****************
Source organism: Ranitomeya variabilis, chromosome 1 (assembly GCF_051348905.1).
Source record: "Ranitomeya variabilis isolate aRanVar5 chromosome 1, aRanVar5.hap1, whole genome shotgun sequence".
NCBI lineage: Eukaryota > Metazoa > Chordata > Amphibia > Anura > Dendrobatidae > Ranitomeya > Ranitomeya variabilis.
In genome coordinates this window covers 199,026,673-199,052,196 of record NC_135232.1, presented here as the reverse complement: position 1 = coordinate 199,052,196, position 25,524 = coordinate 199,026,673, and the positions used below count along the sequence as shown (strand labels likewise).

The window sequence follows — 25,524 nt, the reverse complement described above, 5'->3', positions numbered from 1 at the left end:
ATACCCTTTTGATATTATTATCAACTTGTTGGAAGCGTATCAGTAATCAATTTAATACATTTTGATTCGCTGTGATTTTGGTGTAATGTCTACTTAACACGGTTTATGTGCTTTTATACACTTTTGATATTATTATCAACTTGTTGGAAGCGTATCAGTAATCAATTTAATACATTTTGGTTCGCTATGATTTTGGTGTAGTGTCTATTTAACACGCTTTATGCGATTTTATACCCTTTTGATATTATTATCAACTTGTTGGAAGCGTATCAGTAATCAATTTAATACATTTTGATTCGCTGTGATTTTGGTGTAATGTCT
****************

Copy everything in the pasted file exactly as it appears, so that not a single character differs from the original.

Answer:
Source organism: Ranitomeya variabilis, chromosome 1 (assembly GCF_051348905.1).
Source record: "Ranitomeya variabilis isolate aRanVar5 chromosome 1, aRanVar5.hap1, whole genome shotgun sequence".
NCBI lineage: Eukaryota > Metazoa > Chordata > Amphibia > Anura > Dendrobatidae > Ranitomeya > Ranitomeya variabilis.
In genome coordinates this window covers 199,026,673-199,052,196 of record NC_135232.1, presented here as the reverse complement: position 1 = coordinate 199,052,196, position 25,524 = coordinate 199,026,673, and the positions used below count along the sequence as shown (strand labels likewise).

The window sequence follows — 25,524 nt, the reverse complement described above, 5'->3', positions numbered from 1 at the left end:
ATACCCTTTTGATATTATTATCAACTTGTTGGAAGCGTATCAGTAATCAATTTAATACATTTTGATTCGCTGTGATTTTGGTGTAATGTCTACTTAACACGGTTTATGTGCTTTTATACACTTTTGATATTATTATCAACTTGTTGGAAGCGTATCAGTAATCAATTTAATACATTTTGGTTCGCTATGATTTTGGTGTAGTGTCTATTTAACACGCTTTATGCGATTTTATACCCTTTTGATATTATTATCAACTTGTTGGAAGCGTATCAGTAATCAATTTAATACATTTTGATTCGCTGTGATTTTGGTGTAATGTCT